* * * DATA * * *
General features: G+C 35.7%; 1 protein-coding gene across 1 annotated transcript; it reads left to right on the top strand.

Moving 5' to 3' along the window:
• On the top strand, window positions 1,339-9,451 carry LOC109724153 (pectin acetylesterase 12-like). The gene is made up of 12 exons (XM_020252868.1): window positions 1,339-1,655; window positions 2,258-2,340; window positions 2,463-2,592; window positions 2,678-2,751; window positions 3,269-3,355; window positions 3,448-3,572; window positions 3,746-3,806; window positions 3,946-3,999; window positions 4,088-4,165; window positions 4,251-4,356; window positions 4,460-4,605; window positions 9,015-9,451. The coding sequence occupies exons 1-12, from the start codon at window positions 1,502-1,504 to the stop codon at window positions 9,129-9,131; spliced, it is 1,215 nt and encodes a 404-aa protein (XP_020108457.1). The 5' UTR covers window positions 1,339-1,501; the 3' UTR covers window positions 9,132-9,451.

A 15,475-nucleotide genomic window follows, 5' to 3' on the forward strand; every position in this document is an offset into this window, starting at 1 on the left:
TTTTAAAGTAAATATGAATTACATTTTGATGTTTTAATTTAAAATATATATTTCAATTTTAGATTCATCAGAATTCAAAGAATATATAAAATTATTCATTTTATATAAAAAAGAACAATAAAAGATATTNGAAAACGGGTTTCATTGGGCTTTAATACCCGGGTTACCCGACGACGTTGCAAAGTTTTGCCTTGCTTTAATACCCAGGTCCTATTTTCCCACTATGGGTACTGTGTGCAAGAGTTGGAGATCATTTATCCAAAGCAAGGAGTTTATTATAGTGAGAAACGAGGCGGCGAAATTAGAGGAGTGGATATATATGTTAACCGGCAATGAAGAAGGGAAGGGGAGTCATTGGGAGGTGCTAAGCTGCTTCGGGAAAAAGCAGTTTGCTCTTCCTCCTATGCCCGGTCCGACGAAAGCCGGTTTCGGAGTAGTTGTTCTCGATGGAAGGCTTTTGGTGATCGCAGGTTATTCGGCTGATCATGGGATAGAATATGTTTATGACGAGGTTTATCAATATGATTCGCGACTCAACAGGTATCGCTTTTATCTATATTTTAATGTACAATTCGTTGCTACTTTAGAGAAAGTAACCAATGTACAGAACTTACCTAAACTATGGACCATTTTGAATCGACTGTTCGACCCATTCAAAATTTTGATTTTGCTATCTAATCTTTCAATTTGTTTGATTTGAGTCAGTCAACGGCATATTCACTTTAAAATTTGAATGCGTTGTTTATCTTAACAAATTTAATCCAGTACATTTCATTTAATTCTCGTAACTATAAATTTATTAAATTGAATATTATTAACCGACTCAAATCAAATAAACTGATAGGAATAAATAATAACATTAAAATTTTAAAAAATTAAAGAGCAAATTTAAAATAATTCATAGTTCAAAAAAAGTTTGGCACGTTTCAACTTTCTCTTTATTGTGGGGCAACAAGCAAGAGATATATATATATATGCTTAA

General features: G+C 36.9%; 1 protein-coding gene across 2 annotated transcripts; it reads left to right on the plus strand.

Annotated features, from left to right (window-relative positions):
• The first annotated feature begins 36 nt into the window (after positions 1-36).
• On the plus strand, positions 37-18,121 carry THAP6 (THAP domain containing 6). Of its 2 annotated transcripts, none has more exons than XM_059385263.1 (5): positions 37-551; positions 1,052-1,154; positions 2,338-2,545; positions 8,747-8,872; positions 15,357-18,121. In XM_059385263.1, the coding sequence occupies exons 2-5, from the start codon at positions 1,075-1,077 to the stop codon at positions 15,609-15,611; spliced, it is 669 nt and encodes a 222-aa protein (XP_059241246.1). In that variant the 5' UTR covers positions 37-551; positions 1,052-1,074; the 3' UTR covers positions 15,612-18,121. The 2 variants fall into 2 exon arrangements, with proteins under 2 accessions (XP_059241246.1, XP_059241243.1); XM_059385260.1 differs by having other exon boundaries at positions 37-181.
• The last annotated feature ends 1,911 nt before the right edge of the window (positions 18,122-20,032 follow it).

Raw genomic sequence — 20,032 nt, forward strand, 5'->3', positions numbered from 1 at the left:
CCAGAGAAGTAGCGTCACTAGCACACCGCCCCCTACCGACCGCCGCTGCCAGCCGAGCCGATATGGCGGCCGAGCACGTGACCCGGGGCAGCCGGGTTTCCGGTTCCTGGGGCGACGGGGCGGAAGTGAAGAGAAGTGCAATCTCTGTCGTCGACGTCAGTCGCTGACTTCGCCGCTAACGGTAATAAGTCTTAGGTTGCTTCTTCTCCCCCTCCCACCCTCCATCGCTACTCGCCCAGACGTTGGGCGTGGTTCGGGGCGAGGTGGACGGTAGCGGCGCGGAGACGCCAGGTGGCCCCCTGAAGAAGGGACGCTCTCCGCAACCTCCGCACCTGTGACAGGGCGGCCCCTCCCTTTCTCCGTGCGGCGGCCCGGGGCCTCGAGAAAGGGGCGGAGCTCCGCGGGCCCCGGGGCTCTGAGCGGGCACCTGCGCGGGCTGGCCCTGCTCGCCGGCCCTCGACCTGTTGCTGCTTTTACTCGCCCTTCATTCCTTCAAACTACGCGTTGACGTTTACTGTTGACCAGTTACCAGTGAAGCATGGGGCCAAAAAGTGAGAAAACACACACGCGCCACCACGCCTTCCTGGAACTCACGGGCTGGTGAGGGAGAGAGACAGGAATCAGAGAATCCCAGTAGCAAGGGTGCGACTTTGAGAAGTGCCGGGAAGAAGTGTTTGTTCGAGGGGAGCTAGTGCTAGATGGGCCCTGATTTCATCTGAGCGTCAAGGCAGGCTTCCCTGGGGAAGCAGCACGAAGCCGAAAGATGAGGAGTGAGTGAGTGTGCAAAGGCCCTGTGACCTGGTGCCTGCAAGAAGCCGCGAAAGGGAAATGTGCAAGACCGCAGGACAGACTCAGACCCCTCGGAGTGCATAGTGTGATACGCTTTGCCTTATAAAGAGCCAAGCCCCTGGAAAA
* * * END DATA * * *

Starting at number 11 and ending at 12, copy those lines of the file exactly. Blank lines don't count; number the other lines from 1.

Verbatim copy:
Raw genomic sequence — 20,032 nt, forward strand, 5'->3', positions numbered from 1 at the left:
CCAGAGAAGTAGCGTCACTAGCACACCGCCCCCTACCGACCGCCGCTGCCAGCCGAGCCGATATGGCGGCCGAGCACGTGACCCGGGGCAGCCGGGTTTCCGGTTCCTGGGGCGACGGGGCGGAAGTGAAGAGAAGTGCAATCTCTGTCGTCGACGTCAGTCGCTGACTTCGCCGCTAACGGTAATAAGTCTTAGGTTGCTTCTTCTCCCCCTCCCACCCTCCATCGCTACTCGCCCAGACGTTGGGCGTGGTTCGGGGCGAGGTGGACGGTAGCGGCGCGGAGACGCCAGGTGGCCCCCTGAAGAAGGGACGCTCTCCGCAACCTCCGCACCTGTGACAGGGCGGCCCCTCCCTTTCTCCGTGCGGCGGCCCGGGGCCTCGAGAAAGGGGCGGAGCTCCGCGGGCCCCGGGGCTCTGAGCGGGCACCTGCGCGGGCTGGCCCTGCTCGCCGGCCCTCGACCTGTTGCTGCTTTTACTCGCCCTTCATTCCTTCAAACTACGCGTTGACGTTTACTGTTGACCAGTTACCAGTGAAGCATGGGGCCAAAAAGTGAGAAAACACACACGCGCCACCACGCCTTCCTGGAACTCACGGGCTGGTGAGGGAGAGAGACAGGAATCAGAGAATCCCAGTAGCAAGGGTGCGACTTTGAGAAGTGCCGGGAAGAAGTGTTTGTTCGAGGGGAGCTAGTGCTAGATGGGCCCTGATTTCATCTGAGCGTCAAGGCAGGCTTCCCTGGGGAAGCAGCACGAAGCCGAAAGATGAGGAGTGAGTGAGTGTGCAAAGGCCCTGTGACCTGGTGCCTGCAAGAAGCCGCGAAAGGGAAATGTGCAAGACCGCAGGACAGACTCAGACCCCTCGGAGTGCATAGTGTGATACGCTTTGCCTTATAAAGAGCCAAGCCCCTGGAAAA